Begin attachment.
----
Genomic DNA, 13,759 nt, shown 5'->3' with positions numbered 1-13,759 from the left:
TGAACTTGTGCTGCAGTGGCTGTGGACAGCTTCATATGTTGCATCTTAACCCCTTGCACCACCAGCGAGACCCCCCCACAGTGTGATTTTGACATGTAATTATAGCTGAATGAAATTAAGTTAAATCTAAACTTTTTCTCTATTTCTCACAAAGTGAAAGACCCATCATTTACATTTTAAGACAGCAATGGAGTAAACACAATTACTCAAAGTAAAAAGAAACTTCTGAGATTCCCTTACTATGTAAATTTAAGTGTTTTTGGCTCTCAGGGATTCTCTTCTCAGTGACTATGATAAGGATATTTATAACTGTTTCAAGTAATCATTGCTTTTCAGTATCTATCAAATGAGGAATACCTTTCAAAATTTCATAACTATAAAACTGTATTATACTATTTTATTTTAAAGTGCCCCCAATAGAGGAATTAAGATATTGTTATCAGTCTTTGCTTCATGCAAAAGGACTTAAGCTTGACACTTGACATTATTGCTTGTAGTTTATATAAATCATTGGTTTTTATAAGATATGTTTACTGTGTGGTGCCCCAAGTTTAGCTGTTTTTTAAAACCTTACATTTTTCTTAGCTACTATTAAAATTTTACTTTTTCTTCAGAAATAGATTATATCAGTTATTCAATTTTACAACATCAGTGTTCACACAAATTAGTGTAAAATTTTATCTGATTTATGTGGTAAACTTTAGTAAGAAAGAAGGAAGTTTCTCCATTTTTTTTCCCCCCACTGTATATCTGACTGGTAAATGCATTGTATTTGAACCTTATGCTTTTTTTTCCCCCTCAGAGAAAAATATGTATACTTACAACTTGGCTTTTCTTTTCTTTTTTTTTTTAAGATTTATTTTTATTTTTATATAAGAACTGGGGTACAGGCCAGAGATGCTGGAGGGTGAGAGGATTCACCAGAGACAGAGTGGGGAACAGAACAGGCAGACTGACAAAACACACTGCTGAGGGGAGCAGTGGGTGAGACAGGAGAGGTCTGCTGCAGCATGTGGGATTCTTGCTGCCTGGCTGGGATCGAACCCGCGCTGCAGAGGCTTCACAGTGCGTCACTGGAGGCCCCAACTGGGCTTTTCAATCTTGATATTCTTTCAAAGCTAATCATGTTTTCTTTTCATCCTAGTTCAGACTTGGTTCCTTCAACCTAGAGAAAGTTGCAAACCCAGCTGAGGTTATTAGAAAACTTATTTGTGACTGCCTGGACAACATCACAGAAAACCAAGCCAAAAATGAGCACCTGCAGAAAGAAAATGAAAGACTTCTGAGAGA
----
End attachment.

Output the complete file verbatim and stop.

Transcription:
Genomic DNA, 13,759 nt, shown 5'->3' with positions numbered 1-13,759 from the left:
TGAACTTGTGCTGCAGTGGCTGTGGACAGCTTCATATGTTGCATCTTAACCCCTTGCACCACCAGCGAGACCCCCCCACAGTGTGATTTTGACATGTAATTATAGCTGAATGAAATTAAGTTAAATCTAAACTTTTTCTCTATTTCTCACAAAGTGAAAGACCCATCATTTACATTTTAAGACAGCAATGGAGTAAACACAATTACTCAAAGTAAAAAGAAACTTCTGAGATTCCCTTACTATGTAAATTTAAGTGTTTTTGGCTCTCAGGGATTCTCTTCTCAGTGACTATGATAAGGATATTTATAACTGTTTCAAGTAATCATTGCTTTTCAGTATCTATCAAATGAGGAATACCTTTCAAAATTTCATAACTATAAAACTGTATTATACTATTTTATTTTAAAGTGCCCCCAATAGAGGAATTAAGATATTGTTATCAGTCTTTGCTTCATGCAAAAGGACTTAAGCTTGACACTTGACATTATTGCTTGTAGTTTATATAAATCATTGGTTTTTATAAGATATGTTTACTGTGTGGTGCCCCAAGTTTAGCTGTTTTTTAAAACCTTACATTTTTCTTAGCTACTATTAAAATTTTACTTTTTCTTCAGAAATAGATTATATCAGTTATTCAATTTTACAACATCAGTGTTCACACAAATTAGTGTAAAATTTTATCTGATTTATGTGGTAAACTTTAGTAAGAAAGAAGGAAGTTTCTCCATTTTTTTTCCCCCCACTGTATATCTGACTGGTAAATGCATTGTATTTGAACCTTATGCTTTTTTTTCCCCCTCAGAGAAAAATATGTATACTTACAACTTGGCTTTTCTTTTCTTTTTTTTTTTAAGATTTATTTTTATTTTTATATAAGAACTGGGGTACAGGCCAGAGATGCTGGAGGGTGAGAGGATTCACCAGAGACAGAGTGGGGAACAGAACAGGCAGACTGACAAAACACACTGCTGAGGGGAGCAGTGGGTGAGACAGGAGAGGTCTGCTGCAGCATGTGGGATTCTTGCTGCCTGGCTGGGATCGAACCCGCGCTGCAGAGGCTTCACAGTGCGTCACTGGAGGCCCCAACTGGGCTTTTCAATCTTGATATTCTTTCAAAGCTAATCATGTTTTCTTTTCATCCTAGTTCAGACTTGGTTCCTTCAACCTAGAGAAAGTTGCAAACCCAGCTGAGGTTATTAGAAAACTTATTTGTGACTGCCTGGACAACATCACAGAAAACCAAGCCAAAAATGAGCACCTGCAGAAAGAAAATGAAAGACTTCTGAGAGA